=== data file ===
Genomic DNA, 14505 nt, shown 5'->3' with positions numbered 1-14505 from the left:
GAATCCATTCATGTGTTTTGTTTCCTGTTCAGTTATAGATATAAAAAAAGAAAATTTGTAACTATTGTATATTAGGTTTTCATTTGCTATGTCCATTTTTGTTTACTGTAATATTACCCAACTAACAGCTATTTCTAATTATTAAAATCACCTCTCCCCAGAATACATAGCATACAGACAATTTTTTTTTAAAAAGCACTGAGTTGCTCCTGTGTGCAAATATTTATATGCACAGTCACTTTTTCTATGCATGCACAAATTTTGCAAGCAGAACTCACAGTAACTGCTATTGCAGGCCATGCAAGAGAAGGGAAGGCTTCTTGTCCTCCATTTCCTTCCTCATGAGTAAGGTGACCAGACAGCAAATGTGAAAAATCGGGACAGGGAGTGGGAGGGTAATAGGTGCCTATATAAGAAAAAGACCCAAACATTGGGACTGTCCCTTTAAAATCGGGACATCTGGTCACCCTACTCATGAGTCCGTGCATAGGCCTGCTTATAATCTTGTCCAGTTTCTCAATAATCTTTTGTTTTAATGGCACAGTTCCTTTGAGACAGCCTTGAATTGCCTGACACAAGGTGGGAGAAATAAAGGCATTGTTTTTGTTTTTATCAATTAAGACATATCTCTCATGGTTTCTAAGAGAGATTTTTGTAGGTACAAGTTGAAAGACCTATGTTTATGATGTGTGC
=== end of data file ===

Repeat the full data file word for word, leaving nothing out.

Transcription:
Genomic DNA, 14505 nt, shown 5'->3' with positions numbered 1-14505 from the left:
GAATCCATTCATGTGTTTTGTTTCCTGTTCAGTTATAGATATAAAAAAAGAAAATTTGTAACTATTGTATATTAGGTTTTCATTTGCTATGTCCATTTTTGTTTACTGTAATATTACCCAACTAACAGCTATTTCTAATTATTAAAATCACCTCTCCCCAGAATACATAGCATACAGACAATTTTTTTTTAAAAAGCACTGAGTTGCTCCTGTGTGCAAATATTTATATGCACAGTCACTTTTTCTATGCATGCACAAATTTTGCAAGCAGAACTCACAGTAACTGCTATTGCAGGCCATGCAAGAGAAGGGAAGGCTTCTTGTCCTCCATTTCCTTCCTCATGAGTAAGGTGACCAGACAGCAAATGTGAAAAATCGGGACAGGGAGTGGGAGGGTAATAGGTGCCTATATAAGAAAAAGACCCAAACATTGGGACTGTCCCTTTAAAATCGGGACATCTGGTCACCCTACTCATGAGTCCGTGCATAGGCCTGCTTATAATCTTGTCCAGTTTCTCAATAATCTTTTGTTTTAATGGCACAGTTCCTTTGAGACAGCCTTGAATTGCCTGACACAAGGTGGGAGAAATAAAGGCATTGTTTTTGTTTTTATCAATTAAGACATATCTCTCATGGTTTCTAAGAGAGATTTTTGTAGGTACAAGTTGAAAGACCTATGTTTATGATGTGTGC